Description of the intervention
Treatment of acute postoperative pain usually involves the use of non-steroidal anti-inflammatory drugs (NSAIDs), analgesics and oral or intravenous opioids, which may be associated with adverse effects such as nausea and vomiting, drowsiness and respiratory depression. These treatments are frequently underutilised in children due to safety concerns and lack of experience in pain management (Jonnavithula 2007). Another option to control postoperative pain is the injection of local anaesthesia into the surgical incision, but the procedure may distort the margins of the cleft and interfere with the aesthetic repair (Prabhu 1999). In the last two decades there has been a growing interest in regional anaesthesia for paediatric surgical procedures. Several techniques have been evaluated and tested in several types of paediatric surgery, including cleft lip repair (Gaonkar 2004; Jonnavithula 2007; Simion 2008; Takmaz 2009).
Infraorbital nerve block associated with general anaesthesia has been used to reduce postoperative pain after cleft lip repair. The infraorbital nerve is the terminal branch of the second division of the trigeminal nerve which differentiates into the infraorbital nerve after entering the ocular area through the inferior orbital fissure. It emerges through the infraorbital foramen dividing into four branches (inferior palpebral, external nasal, internal nasal, and superior labial), innervating the skin of the upper cheek, the mucous membrane of the maxillary sinus, the incisor, canine and premolar teeth, upper gums, skin and conjunctiva of the lower eyelid, part of the nose, skin and mucosa of the upper lip (Simion 2008).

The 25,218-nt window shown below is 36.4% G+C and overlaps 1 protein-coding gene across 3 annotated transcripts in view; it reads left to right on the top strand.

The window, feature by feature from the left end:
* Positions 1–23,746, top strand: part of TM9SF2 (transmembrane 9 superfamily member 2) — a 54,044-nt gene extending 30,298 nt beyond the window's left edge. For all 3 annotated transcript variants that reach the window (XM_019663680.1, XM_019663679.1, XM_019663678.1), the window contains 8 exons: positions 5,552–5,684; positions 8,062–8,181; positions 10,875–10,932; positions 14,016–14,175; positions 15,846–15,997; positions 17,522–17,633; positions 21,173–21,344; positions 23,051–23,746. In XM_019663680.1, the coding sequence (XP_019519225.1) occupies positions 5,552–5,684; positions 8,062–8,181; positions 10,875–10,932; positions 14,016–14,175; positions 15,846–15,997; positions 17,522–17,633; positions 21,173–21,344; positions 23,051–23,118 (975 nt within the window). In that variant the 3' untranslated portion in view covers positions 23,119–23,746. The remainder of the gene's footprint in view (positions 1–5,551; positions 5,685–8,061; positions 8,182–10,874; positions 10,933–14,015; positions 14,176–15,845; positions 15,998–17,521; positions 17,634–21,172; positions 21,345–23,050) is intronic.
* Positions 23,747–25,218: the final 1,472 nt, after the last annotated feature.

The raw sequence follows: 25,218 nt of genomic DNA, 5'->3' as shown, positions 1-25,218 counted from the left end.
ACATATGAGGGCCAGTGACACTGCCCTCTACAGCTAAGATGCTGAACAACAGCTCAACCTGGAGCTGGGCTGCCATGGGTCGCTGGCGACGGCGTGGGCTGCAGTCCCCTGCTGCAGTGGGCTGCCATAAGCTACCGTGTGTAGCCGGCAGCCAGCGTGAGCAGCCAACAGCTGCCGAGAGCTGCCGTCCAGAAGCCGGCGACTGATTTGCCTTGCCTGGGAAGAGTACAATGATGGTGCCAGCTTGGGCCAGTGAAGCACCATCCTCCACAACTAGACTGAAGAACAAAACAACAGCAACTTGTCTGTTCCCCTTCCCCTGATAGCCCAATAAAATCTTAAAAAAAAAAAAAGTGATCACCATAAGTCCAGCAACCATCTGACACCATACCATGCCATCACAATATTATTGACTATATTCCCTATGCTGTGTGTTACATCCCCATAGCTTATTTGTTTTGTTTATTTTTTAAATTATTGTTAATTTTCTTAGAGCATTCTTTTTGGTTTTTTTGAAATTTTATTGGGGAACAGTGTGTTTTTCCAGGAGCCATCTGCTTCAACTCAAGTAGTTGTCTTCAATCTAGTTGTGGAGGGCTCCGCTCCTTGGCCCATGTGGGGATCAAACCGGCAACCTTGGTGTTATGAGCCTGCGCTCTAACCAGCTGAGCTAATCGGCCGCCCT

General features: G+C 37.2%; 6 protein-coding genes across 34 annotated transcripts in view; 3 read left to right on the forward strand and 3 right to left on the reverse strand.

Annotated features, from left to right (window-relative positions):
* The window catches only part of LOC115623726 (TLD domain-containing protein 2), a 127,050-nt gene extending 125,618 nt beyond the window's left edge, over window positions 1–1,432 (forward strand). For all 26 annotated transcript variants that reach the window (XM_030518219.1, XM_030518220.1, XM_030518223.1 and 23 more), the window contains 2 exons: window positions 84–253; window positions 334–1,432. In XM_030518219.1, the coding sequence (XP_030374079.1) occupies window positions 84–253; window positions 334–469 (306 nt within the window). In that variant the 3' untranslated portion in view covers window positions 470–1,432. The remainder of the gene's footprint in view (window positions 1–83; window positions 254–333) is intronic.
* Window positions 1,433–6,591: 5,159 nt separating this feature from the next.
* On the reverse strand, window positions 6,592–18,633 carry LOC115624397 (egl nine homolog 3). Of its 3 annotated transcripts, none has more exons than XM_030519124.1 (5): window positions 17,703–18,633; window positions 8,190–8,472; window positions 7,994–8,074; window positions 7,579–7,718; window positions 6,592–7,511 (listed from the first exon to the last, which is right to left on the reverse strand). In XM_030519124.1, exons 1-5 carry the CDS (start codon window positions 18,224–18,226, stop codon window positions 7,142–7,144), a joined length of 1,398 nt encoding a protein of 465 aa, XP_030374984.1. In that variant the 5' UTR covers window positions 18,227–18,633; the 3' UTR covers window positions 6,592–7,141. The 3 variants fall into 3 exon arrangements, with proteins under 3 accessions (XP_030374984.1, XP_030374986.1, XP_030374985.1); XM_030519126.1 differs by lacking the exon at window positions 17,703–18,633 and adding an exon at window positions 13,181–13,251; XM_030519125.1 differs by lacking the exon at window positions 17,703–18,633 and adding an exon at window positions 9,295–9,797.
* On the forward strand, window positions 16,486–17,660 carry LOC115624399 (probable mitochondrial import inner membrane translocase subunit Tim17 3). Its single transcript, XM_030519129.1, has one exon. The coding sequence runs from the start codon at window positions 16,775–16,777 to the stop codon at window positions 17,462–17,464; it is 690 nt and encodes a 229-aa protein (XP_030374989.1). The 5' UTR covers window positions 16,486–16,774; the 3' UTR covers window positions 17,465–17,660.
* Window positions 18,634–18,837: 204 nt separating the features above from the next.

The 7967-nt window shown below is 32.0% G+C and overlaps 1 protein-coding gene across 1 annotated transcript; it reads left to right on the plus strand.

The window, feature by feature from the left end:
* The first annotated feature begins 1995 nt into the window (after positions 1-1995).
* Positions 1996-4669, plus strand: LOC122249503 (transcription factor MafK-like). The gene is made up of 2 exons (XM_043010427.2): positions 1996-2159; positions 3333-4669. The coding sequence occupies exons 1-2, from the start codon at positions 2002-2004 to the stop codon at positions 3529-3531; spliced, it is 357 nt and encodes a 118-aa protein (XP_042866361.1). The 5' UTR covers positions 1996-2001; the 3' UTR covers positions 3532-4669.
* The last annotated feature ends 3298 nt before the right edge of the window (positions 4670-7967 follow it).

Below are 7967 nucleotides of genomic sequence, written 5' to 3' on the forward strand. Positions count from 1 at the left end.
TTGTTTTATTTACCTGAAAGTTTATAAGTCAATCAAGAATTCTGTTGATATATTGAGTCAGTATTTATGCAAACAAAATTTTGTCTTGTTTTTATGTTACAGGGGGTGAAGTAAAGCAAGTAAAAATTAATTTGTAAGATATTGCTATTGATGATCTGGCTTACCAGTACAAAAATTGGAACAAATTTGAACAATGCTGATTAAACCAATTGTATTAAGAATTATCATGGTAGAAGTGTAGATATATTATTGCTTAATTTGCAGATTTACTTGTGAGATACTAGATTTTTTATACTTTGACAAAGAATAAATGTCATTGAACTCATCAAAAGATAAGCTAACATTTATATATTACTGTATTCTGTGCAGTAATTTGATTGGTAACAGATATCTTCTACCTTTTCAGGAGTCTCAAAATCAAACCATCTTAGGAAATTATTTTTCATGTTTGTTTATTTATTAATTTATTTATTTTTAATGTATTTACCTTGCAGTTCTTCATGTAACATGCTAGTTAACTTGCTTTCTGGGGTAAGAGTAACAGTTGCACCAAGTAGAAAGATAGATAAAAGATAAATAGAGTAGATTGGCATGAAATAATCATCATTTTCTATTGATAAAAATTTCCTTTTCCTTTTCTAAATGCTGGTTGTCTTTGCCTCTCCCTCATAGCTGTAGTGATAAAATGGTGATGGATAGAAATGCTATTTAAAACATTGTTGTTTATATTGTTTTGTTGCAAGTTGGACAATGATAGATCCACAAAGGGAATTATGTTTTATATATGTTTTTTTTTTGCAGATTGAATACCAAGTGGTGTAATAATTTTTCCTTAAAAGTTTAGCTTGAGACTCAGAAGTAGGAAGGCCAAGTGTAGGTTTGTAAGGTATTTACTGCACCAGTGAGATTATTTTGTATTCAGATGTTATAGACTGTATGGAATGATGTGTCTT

How the intervention might work
Infraorbital nerve block is performed by injecting an anaesthetic in the infraorbital foramen, either intra- or extraorally (percutaneous). In the percutaneous approach, the infraorbital foramen is identified as a point halfway between the midpoint of palpebral fissure and the angle of the mouth, approximately 7.5 mm from the alar base; then a needle is introduced perpendicular to the skin and advanced until bone resistance is felt. The needle is then withdrawn slightly and after a negative aspiration test for blood, the local anaesthetic is injected (Bosenberg 1995; Takmaz 2009). For intraoral infraorbital nerve block, a finger marks the approximate point of the infraorbital foramen externally, as described above, then the lip is everted and the needle is inserted into the mucobuccal fold above the second premolar toward the infraorbital foramen (Jonnavithula 2007). The injected anaesthetic blocks the generation and propagation of impulses in excitable tissues by blocking sodium channels in the cell receptors. The absence of this ion prevents the transmission of pain sensitivity. This results in effective regional blockage of pain when these drugs are deposited near peripheral nerves, nerve roots, or the spinal cord. The effect of this process will depend on the dose, concentration and type of anaesthetic used (Strichattz 1976).
Why it is important to do this review
There are several procedures to control acute postoperative pain associated with cleft lip repair to ensure the comfort of the child, and to preserve the integrity of the delicate surgical site. Infraorbital nerve block is frequently used because it can provide long-lasting pain relief and avoid the complications associated with pain relief drugs. There is a need to asses and synthesise the evidence available so far on the effectiveness and safety of this procedure.